THE Christian Church has always been in conversation with its intellectual context. St Paul was quick to interact with Epicurean and Stoic philosophers in his debates on Mars Hill, and so began a noble history of lively dialogue between secular writing and the Church.
Christian thinkers soon engaged with Plato's views on the nature of reality, and Aristotle's approach to happiness and ethics. Plato's most famous book was The Republic, while Aristotle left us only lecture notes. Nevertheless, their influence on the Church was profound throughout the Middle Ages.
Theologians have debated with a whole clutch of philosophers from the 16th to the 19th centuries: Descartes's Meditations and his Discourse on Method; Pascal in his Pensées; Hume with his Dialogues Concerning Natural Religion; Immanuel Kant's Critique of Pure Reason; Jeremy Bentham's utilitarianism (Introduction to Principles of Morals and Legislation); and John Stuart Mill's challenging views On Liberty.
Coming up fast were the natural philosophers: that is, scientists, who often spoke from faith, and also challenged faith that was too simple. Chief among these were Copernicus (On the Revolutions of the Heavenly Bodies), Galileo (Two New Sciences), and Isaac Newton (Mathematical Principles of Natural Philosophy). Most influential on the thinking of the Church, however, was Charles Darwin's On the Origin of Species, in 1859 - a book that truly, and unnecessarily, set the cat among the pigeons.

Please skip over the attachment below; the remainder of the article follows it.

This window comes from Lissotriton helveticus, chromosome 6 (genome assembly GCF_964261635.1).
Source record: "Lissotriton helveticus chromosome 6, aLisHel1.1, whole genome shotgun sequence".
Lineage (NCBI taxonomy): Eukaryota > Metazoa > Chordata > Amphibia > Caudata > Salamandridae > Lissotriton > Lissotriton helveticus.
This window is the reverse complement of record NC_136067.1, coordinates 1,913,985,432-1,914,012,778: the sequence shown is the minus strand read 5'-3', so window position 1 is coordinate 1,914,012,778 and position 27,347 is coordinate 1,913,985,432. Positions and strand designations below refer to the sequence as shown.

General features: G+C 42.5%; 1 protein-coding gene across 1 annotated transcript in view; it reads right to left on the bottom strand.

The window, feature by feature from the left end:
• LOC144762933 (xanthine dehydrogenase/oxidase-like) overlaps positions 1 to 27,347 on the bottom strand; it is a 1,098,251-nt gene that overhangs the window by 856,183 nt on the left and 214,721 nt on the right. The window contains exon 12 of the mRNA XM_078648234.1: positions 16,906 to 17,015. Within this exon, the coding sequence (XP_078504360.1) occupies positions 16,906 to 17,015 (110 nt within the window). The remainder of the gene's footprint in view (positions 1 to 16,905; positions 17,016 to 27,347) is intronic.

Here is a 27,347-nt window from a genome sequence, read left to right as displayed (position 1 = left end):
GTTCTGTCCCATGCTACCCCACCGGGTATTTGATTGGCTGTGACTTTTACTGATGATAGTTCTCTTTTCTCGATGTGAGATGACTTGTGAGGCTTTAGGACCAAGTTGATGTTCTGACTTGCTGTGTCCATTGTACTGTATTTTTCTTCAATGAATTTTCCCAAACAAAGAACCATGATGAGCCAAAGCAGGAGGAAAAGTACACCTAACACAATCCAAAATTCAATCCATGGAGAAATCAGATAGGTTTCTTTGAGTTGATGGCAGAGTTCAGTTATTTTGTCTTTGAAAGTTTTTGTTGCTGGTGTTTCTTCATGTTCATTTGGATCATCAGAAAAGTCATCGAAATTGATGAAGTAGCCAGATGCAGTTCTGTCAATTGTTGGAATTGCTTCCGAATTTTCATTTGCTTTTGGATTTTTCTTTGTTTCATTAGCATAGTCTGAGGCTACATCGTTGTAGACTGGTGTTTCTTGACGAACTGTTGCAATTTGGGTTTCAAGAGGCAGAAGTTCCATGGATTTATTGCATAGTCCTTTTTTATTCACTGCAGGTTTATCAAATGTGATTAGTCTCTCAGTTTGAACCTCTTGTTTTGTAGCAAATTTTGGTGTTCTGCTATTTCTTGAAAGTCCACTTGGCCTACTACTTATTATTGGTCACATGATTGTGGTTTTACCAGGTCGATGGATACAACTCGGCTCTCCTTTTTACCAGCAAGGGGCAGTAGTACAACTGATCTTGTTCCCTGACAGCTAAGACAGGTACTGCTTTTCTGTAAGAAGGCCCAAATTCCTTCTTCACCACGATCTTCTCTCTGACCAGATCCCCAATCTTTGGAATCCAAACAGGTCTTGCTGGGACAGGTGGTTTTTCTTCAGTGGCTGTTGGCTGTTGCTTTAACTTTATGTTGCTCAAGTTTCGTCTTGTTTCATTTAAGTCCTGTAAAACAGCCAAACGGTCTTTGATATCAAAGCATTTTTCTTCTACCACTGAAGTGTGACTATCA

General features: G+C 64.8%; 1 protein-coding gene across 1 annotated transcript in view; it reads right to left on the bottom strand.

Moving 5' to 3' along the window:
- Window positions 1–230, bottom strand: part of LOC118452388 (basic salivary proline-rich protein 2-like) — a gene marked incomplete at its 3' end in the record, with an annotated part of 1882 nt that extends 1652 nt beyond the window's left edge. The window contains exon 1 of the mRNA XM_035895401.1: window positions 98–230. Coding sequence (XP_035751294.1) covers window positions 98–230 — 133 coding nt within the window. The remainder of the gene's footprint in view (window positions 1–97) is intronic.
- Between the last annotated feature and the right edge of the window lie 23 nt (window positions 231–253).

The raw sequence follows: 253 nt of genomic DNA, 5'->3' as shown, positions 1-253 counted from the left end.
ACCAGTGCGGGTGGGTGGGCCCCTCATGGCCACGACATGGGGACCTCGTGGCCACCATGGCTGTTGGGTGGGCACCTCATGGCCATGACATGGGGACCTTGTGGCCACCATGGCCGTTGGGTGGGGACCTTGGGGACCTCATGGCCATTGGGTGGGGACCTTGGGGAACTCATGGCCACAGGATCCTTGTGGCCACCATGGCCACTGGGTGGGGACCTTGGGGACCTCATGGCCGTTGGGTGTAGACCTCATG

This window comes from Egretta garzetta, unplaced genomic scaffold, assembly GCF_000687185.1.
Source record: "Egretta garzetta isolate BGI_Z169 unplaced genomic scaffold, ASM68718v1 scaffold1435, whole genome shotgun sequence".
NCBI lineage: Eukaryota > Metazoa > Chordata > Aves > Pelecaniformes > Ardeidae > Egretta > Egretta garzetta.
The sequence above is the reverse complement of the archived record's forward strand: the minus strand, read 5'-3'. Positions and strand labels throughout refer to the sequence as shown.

KARL MARX published The Communist Manifesto in 1848, laying out his analysis of economic forces and class struggle. He forged a revolution in thought equalled only, in a quite different arena, by Sigmund Freud, whose exploration of the unconscious as the seat of our actions (The Interpretation of Dreams) was to change the way in which men and women thought about themselves and their place in life. These two intellectual giants preoccupied the self-belief and apologetics of the Church for over a century.
Christian thinkers were also preoccupied with another challenge to inherited ideas of morality. Friedrich Nietzsche asked: if God is dead, what comes next? Certainly not care and compassion, but the new Superman (Thus Spake Zarathustra). Bertrand Russell shared Nietzsche's distaste for religion, and was also very interested in sex and mathematics (Principia Mathematica). He started "the linguistic turn" in philosophy which fed Alfred Ayer (Language, Truth and Logic), and took the Church into battle with what was seen as a reductionist obsession with the meaning of words.
More recently, books that have captured the Church's attention have been - on the negative side -Richard Dawkins's flamboyant The God Delusion, and - on the positive - Alasdair MacIntyre's After Virtue, which takes us right back to where we started, with Aristotle. The great conversation goes on.
How is it possible to name some of the books that have influenced the Church, and not mention all the books of poetry, political theory, and social reform? But, then, how is it possible to name every bird in the sky? Gloriously, the sky, and our bookshelves, are still bursting with life.
The Rt Revd John Pritchard is the Bishop of Oxford.